It’s National Peanut Butter Cookie Day! Mrs. Rorer’s cookbook, published in 1902, is credited with being the first cookbook with a peanut butter cookie recipe in it. If you are a peanut butter cookie lover – enjoy your special day. Eat a cookie! Enjoy! #NationalPeanutButterCookieDay #ILovePeanutButterCookies
We spent a wonderful time in the kitchen today with family and friends as we experimented with using an authentic Civil War recipe to make a batch of Molasses cookies. Did you know that one of the most popular foods of the soldiers were Molasses cookies? Sugar was very, very expensive during the war years as well as sugar was slowly processed. Molasses was an alternative choice due to it being less processed (and less expensive).
“A cup of brown sugar, one of molasses, one of lard, half a cupful of boiling water, one spoonful of ginger, one of saleratus (baking soda with impurities), one of salt and flour enough to roll. Beat the sugar, lard, molasses, saleratus and ginger together; then pour on the boiling water and mix in the flour. Roll about three-fourths of an inch thick and cut with round cutter. Bake in a quick oven (375 to 400 degrees)”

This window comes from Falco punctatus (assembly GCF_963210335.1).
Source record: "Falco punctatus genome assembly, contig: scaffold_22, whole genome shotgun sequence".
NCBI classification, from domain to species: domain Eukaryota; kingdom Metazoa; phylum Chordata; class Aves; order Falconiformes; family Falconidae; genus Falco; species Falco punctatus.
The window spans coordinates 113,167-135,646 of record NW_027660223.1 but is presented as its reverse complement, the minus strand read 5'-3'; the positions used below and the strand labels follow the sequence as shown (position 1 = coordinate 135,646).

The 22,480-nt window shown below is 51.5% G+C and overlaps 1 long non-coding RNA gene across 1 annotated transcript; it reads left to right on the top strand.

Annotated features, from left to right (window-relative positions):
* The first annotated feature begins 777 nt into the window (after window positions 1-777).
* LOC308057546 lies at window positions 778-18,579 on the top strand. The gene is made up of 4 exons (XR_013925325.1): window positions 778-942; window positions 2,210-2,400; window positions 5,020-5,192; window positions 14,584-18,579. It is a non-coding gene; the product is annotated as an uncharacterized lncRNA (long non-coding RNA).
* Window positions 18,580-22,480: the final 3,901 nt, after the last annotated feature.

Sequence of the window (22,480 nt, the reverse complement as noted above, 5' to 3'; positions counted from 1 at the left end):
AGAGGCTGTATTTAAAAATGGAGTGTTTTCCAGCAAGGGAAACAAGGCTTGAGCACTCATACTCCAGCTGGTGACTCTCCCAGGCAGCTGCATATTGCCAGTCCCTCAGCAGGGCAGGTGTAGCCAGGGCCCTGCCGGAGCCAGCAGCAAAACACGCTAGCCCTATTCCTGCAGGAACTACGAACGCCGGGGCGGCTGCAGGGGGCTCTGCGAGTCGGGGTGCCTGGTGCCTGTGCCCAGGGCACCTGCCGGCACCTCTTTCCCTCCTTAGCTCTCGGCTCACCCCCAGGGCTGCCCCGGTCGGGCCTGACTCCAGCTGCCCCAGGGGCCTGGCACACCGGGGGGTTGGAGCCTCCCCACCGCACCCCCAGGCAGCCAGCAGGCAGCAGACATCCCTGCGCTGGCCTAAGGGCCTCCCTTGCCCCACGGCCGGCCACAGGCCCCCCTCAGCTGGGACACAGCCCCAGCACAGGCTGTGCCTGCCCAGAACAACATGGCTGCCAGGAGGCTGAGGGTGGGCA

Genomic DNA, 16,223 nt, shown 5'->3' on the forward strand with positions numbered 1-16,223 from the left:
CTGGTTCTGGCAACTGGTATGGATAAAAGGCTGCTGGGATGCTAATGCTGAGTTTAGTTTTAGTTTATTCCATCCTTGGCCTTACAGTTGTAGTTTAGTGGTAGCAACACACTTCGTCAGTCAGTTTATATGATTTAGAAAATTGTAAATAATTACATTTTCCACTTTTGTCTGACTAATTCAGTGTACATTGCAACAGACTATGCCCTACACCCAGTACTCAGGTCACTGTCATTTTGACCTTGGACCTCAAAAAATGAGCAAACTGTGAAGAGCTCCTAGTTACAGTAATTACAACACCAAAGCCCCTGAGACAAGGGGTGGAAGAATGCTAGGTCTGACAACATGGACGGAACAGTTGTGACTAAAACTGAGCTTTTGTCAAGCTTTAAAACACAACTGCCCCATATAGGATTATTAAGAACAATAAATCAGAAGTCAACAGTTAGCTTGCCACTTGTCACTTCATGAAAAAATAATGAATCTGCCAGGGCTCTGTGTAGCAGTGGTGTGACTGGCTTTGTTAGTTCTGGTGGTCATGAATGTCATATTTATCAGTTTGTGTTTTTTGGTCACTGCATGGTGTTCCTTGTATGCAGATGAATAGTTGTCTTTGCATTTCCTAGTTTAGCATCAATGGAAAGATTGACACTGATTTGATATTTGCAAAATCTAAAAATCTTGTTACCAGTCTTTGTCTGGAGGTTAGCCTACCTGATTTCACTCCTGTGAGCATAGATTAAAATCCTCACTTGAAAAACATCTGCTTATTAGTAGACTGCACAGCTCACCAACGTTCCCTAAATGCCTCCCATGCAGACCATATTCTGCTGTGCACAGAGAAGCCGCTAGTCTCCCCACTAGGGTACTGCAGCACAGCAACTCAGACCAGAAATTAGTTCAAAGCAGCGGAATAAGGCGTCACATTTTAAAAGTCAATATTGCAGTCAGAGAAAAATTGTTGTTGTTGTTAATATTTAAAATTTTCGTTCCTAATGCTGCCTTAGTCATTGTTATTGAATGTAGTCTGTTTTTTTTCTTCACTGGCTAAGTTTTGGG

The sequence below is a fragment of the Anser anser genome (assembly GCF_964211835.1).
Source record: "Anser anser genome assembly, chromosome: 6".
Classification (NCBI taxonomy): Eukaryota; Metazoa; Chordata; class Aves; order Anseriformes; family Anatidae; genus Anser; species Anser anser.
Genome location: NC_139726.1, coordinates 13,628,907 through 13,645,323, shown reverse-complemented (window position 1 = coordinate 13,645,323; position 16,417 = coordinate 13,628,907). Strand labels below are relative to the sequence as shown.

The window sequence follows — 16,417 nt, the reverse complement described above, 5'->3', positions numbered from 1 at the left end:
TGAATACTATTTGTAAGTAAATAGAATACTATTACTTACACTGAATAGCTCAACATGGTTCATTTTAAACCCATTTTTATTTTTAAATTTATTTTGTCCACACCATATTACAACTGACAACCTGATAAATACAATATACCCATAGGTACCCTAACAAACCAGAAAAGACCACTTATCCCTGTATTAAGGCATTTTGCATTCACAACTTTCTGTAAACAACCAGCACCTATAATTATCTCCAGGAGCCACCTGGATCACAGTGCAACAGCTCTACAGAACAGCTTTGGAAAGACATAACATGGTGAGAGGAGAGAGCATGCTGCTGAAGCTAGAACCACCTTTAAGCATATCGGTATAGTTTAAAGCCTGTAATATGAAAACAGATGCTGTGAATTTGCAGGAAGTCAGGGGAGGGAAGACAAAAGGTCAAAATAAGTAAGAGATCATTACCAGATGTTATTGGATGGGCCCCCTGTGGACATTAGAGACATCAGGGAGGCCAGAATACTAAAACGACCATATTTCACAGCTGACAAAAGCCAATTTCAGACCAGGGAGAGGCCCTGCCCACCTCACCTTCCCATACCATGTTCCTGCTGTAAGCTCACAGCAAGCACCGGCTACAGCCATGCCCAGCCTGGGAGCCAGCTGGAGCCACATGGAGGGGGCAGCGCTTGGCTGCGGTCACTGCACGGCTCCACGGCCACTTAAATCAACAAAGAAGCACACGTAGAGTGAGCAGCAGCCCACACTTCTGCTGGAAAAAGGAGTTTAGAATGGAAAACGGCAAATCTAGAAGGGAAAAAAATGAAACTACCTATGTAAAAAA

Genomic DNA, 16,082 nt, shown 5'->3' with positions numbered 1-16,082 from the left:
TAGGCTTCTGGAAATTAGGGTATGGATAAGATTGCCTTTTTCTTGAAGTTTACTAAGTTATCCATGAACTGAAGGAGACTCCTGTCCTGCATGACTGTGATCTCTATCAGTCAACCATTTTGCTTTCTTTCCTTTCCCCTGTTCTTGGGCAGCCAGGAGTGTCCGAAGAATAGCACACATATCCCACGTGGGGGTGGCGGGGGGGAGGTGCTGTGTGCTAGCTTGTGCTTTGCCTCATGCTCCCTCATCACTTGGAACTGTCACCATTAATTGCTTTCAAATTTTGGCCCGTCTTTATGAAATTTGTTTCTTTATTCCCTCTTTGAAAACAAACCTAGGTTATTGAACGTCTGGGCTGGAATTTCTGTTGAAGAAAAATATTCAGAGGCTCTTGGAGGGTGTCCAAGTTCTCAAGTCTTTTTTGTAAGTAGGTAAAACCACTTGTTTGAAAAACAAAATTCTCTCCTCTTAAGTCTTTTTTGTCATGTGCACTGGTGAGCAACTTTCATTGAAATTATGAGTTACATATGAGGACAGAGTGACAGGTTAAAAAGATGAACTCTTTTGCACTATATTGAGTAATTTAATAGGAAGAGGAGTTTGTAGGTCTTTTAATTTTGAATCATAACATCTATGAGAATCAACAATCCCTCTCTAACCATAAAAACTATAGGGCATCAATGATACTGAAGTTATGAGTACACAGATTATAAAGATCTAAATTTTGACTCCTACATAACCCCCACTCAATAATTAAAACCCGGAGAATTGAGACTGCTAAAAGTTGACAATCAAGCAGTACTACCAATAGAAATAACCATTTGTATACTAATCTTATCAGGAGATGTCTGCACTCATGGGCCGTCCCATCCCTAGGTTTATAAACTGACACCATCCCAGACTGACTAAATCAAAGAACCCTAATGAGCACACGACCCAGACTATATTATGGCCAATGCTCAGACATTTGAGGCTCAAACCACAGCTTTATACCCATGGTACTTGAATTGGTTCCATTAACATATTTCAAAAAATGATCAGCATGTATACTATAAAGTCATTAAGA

Our notes from today: The recipe called for a “spoonful” of a few ingredients and we had to decide whether to use a teaspoon or tablespoon (teaspoon won!) and because we did not have lard on hand, we used margarine in it’s place and seemed to work just fine. We also used Self Rising Flour so that we didn’t need to add in the baking soda and salt. Also, the recipe said to “mix in the flour” and it was a fun time trying to figure out how many cups of flour to use (we used a little over 8 cups). In the end, the cookies came out fabulous and we were very excited to have made an authentic recipe used in the Civil War era.
We used the recipe from Regimental Cooking